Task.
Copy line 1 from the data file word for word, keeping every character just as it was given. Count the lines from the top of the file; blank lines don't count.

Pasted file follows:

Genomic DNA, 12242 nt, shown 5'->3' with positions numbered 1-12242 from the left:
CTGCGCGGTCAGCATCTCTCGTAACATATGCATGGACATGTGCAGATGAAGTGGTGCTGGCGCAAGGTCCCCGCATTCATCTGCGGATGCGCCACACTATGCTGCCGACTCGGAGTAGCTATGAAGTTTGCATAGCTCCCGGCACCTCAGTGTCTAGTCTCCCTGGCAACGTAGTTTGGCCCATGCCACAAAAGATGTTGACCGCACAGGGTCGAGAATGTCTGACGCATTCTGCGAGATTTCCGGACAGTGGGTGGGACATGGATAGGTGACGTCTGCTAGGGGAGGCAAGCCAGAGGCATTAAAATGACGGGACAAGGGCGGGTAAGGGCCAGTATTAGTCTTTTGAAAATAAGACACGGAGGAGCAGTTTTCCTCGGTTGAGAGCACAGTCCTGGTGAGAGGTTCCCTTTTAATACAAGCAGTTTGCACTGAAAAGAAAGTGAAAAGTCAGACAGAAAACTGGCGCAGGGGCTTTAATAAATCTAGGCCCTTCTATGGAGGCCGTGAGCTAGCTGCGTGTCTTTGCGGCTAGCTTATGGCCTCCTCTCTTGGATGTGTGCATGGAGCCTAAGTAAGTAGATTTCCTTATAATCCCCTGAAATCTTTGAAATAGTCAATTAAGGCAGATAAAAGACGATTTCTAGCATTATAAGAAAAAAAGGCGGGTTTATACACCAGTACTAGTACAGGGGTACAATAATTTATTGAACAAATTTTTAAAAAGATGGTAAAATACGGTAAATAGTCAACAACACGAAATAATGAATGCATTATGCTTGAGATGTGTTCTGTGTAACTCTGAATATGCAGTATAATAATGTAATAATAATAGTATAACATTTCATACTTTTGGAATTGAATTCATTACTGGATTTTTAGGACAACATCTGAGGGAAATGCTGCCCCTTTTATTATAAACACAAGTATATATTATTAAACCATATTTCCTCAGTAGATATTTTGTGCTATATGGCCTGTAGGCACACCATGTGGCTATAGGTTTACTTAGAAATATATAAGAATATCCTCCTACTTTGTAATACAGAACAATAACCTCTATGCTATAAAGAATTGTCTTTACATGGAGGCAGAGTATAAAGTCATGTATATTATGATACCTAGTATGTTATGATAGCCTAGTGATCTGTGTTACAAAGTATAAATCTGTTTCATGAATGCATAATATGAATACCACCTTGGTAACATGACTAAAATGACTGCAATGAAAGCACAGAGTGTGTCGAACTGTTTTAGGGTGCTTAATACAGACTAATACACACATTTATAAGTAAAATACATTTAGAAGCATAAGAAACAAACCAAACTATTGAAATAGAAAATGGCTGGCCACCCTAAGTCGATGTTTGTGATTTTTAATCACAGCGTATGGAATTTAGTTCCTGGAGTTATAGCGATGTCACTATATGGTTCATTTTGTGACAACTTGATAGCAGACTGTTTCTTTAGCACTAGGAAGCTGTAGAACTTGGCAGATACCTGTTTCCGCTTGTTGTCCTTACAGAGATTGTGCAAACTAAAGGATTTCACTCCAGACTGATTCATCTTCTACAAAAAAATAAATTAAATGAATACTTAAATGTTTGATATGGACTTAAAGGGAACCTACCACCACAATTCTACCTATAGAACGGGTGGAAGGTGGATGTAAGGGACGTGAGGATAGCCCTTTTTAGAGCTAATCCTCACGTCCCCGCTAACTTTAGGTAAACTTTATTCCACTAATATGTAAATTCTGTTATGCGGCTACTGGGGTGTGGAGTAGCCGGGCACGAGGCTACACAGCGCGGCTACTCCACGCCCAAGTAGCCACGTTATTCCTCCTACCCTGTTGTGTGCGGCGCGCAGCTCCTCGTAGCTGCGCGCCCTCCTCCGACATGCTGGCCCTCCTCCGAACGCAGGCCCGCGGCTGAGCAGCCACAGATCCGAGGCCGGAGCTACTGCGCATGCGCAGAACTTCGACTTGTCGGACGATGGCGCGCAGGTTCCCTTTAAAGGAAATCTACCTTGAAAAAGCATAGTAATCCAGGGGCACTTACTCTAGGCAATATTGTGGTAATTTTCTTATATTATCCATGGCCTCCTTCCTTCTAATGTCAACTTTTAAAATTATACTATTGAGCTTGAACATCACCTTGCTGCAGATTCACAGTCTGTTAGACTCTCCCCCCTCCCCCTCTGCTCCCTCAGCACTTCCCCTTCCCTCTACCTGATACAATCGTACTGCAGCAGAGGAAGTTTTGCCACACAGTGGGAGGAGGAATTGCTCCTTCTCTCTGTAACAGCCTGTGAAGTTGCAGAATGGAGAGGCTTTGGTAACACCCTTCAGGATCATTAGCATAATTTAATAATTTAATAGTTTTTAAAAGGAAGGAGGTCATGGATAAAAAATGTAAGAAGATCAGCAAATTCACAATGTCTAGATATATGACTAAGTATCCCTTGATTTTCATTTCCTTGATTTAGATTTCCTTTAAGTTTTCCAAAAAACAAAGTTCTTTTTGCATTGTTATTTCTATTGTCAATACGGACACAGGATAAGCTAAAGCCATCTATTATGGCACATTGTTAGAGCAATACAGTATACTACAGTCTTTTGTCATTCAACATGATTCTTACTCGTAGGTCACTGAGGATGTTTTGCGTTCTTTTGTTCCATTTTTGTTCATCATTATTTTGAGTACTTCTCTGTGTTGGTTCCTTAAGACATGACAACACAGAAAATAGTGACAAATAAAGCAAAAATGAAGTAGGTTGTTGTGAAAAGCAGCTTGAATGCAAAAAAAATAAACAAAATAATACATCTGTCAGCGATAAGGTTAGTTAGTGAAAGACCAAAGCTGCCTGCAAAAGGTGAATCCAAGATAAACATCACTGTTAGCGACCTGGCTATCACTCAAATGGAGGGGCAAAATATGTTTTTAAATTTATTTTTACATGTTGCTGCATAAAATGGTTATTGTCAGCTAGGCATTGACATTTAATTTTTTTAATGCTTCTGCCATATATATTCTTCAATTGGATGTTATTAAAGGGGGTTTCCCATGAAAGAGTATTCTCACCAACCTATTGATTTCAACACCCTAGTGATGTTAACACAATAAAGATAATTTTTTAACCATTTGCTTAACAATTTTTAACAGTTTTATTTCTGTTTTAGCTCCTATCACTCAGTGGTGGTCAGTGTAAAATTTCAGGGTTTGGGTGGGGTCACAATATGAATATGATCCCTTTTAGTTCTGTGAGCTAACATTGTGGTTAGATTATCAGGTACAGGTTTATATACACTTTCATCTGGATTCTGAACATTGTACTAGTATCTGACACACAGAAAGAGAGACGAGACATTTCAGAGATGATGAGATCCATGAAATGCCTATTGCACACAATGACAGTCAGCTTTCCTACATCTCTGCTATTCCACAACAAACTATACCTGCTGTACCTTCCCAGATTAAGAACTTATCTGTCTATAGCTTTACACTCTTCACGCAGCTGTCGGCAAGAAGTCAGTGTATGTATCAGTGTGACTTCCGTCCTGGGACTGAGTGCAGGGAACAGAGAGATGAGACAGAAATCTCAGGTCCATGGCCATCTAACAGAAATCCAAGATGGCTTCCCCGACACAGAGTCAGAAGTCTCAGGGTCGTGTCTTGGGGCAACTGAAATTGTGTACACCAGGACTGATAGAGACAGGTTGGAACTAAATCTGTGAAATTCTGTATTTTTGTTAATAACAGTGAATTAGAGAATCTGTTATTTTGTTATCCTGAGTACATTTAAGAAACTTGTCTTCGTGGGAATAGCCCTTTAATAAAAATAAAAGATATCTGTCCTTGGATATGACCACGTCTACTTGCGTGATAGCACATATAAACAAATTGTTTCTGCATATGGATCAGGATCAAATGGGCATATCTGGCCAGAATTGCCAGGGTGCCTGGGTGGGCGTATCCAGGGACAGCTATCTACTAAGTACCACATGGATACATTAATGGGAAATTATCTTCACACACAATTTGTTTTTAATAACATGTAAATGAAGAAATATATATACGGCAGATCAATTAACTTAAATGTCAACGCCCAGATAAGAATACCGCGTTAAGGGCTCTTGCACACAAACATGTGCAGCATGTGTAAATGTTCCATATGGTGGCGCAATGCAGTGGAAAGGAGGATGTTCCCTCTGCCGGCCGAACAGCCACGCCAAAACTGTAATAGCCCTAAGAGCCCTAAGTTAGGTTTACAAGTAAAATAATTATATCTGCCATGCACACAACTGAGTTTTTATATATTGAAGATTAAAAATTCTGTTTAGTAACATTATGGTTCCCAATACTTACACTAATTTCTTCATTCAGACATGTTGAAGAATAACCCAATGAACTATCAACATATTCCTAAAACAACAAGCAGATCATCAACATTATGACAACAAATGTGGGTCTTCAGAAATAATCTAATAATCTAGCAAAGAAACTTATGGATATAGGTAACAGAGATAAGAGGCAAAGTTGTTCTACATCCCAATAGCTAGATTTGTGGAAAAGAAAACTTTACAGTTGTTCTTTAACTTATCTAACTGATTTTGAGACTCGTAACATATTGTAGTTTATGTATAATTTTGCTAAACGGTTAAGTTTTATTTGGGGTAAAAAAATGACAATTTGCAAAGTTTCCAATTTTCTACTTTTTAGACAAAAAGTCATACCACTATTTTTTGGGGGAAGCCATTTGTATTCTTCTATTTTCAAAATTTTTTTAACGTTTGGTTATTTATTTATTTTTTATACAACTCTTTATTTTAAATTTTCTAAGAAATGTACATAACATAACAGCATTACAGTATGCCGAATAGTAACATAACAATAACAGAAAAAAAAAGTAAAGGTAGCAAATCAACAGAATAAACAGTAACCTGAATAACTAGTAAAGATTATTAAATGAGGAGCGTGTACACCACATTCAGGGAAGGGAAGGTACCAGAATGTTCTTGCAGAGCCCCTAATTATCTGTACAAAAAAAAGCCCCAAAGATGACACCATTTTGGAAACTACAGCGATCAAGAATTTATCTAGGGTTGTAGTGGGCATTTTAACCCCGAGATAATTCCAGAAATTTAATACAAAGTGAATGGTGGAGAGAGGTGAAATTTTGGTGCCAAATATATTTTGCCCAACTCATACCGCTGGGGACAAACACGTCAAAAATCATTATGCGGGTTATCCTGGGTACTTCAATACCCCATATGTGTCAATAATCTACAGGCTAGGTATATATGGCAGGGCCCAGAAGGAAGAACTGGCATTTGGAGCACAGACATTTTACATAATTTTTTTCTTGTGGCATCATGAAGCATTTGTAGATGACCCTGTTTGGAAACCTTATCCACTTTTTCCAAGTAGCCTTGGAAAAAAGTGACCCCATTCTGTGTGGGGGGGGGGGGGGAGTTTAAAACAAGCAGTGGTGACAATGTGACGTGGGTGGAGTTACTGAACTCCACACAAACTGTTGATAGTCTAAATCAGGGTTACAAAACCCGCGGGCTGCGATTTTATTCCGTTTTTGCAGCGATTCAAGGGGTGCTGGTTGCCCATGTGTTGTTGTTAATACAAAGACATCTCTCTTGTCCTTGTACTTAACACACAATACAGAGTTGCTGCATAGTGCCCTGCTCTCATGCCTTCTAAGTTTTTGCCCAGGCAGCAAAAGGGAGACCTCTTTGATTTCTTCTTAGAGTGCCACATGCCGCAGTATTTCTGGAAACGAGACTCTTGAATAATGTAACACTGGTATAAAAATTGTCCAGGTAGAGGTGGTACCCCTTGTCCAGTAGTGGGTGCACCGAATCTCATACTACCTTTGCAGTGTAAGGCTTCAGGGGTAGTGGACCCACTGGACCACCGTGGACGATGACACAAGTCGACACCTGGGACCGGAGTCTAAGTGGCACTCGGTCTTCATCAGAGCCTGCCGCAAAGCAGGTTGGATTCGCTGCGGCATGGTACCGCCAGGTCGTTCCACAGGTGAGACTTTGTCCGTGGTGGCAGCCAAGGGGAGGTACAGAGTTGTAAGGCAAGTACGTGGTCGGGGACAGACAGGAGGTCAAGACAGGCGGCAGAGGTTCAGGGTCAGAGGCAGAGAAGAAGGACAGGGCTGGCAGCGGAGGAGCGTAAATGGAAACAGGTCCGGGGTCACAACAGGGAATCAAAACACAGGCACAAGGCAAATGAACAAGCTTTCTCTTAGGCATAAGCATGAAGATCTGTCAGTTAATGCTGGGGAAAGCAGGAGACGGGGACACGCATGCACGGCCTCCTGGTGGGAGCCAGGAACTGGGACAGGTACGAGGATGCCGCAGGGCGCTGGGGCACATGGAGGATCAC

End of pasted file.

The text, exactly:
Genomic DNA, 12242 nt, shown 5'->3' with positions numbered 1-12242 from the left: